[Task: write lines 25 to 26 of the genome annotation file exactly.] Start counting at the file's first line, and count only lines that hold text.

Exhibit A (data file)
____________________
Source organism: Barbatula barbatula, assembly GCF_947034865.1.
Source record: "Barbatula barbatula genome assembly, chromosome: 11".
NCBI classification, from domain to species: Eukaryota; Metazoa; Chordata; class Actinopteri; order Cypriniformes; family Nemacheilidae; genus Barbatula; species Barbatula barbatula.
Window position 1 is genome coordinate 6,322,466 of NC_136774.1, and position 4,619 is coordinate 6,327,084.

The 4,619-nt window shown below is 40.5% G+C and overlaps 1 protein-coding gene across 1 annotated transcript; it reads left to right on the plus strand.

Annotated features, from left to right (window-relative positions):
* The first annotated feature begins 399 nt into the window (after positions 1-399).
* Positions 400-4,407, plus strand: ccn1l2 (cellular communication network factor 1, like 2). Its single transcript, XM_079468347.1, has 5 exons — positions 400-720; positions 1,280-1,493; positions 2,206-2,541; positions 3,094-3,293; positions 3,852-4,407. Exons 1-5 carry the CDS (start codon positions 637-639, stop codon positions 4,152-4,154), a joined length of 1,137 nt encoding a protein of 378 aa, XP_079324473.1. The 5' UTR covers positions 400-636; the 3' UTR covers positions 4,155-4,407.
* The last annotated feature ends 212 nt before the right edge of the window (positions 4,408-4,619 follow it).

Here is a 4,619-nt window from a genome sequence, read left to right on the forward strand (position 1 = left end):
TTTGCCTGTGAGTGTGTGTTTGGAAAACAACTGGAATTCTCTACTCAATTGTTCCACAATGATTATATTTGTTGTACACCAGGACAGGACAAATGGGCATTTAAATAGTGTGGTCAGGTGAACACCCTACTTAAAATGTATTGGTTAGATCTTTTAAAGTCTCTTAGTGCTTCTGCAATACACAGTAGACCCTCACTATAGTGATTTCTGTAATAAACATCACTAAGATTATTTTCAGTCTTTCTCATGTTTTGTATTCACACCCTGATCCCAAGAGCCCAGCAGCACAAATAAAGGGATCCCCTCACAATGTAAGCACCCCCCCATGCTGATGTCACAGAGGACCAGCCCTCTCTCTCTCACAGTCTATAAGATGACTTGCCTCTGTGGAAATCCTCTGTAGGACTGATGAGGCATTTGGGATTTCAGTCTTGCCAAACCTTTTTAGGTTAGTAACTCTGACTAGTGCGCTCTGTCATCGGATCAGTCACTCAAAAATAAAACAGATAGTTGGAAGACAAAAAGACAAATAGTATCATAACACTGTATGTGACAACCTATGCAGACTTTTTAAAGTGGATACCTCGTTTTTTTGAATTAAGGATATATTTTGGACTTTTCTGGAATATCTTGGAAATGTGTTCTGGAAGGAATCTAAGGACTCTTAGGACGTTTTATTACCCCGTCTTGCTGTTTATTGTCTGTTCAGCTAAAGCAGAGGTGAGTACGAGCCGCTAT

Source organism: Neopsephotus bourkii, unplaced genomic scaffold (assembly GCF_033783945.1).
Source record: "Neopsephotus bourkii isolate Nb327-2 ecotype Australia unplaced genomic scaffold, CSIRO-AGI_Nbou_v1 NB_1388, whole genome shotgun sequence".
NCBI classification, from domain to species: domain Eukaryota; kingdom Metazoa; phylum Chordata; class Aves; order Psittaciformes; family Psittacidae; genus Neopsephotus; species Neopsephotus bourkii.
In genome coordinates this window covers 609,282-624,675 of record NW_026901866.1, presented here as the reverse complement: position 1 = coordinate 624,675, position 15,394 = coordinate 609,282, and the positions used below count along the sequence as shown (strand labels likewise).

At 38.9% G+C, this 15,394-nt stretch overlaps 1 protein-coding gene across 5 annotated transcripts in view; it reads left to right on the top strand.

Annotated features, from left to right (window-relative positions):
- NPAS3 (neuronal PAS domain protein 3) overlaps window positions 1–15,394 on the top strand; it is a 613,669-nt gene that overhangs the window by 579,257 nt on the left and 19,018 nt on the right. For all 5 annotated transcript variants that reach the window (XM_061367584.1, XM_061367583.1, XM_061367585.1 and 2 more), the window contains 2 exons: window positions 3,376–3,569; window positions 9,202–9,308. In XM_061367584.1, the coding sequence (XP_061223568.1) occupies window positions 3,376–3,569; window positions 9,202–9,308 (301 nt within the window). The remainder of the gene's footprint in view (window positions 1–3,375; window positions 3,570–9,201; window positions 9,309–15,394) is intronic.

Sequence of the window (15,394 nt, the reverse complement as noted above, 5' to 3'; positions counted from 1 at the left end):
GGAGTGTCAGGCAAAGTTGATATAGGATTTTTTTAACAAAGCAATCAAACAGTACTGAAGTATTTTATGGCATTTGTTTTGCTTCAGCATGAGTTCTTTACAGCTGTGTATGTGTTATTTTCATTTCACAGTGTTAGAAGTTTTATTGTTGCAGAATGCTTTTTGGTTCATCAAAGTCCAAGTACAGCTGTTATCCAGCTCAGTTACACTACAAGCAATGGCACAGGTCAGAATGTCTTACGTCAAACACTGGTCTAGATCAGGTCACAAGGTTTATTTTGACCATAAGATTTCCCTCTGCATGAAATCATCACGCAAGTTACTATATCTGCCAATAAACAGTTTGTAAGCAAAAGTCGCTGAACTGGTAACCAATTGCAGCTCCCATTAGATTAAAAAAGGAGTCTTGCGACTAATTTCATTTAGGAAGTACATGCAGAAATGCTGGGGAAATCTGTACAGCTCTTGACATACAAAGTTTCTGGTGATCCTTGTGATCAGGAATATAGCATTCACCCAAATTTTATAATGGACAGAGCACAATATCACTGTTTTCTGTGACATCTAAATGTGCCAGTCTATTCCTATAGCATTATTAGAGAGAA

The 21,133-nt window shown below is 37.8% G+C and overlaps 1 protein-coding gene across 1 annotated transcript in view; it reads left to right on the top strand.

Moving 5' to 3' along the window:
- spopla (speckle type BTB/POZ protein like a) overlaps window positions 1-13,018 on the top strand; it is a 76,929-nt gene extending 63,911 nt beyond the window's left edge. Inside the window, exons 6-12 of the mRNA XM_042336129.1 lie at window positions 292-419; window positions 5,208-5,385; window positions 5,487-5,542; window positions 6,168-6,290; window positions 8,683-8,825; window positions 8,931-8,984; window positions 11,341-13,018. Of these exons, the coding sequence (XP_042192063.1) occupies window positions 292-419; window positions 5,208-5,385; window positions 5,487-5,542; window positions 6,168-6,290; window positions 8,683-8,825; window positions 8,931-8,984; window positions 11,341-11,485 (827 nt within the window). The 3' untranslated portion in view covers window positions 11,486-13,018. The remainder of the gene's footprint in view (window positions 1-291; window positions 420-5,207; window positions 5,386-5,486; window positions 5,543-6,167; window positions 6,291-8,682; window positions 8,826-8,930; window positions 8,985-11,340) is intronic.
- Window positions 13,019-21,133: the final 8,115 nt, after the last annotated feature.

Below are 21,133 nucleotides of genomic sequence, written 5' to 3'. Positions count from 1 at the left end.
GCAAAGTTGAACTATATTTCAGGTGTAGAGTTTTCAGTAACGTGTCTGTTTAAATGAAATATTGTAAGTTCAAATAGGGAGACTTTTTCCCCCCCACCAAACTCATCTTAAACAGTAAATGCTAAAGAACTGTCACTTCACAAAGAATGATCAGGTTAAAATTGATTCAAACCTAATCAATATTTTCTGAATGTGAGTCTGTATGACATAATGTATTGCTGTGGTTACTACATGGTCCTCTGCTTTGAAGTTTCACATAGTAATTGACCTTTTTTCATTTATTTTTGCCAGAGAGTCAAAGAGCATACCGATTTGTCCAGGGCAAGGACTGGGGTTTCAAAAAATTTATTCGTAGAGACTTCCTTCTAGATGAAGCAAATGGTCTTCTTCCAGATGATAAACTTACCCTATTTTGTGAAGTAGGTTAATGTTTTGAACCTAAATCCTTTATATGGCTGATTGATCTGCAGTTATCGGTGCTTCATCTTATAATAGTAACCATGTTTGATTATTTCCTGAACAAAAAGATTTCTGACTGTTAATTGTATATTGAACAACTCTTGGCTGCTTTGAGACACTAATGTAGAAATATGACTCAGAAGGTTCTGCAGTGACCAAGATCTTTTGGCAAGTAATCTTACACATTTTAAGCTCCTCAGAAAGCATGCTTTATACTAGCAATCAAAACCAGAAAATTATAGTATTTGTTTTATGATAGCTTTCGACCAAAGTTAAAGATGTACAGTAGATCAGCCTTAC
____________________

Below are 21,133 nucleotides of genomic sequence, written 5' to 3'. Positions count from 1 at the left end.
GCAAAGTTGAACTATATTTCAGGTGTAGAGTTTTCAGTAACGTGTCTGTTTAAATGAAATATTGTAAGTTCAAATAGGGAGACTTTTTCCCCCCCACCAAACTCATCTTAAACAGTAAATGCTAAAGAACTGTCACTTCACAAAGAATGATCAGGTTAAAATTGATTCAAACCTAATCAATATTTTCTGAATGTGAGTCTGTATGACATAATGTATTGCTGTGGTTACTACATGGTCCTCTGCTTTGAAGTTTCACATAGTAATTGACCTTTTTTCATTTATTTTTGCCAGAGAGTCAAAGAGCATACCGATTTGTCCAGGGCAAGGACTGGGGTTTCAAAAAATTTATTCGTAGAGACTTCCTTCTAGATGAAGCAAATGGTCTTCTTCCAGATGATAAACTTACCCTATTTTGTGAAGTAGGTTAATGTTTTGAACCTAAATCCTTTATATGGCTGATTGATCTGCAGTTATCGGTGCTTCATCTTATAATAGTAACCATGTTTGATTATTTCCTGAACAAAAAGATTTCTGACTGTTAATTGTATATTGAACAACTCTTGGCTGCTTTGAGACACTAATGTAGAAATATGACTCAGAAGGTTCTGCAGTGACCAAGATCTTTTGGCAAGTAATCTTACACATTTTAAGCTCCTCAGAAAGCATGCTTTATACTAGCAATCAAAACCAGAAAATTATAGTATTTGTTTTATGATAGCTTTCGACCAAAGTTAAAGATGTACAGTAGATCAGCCTTAC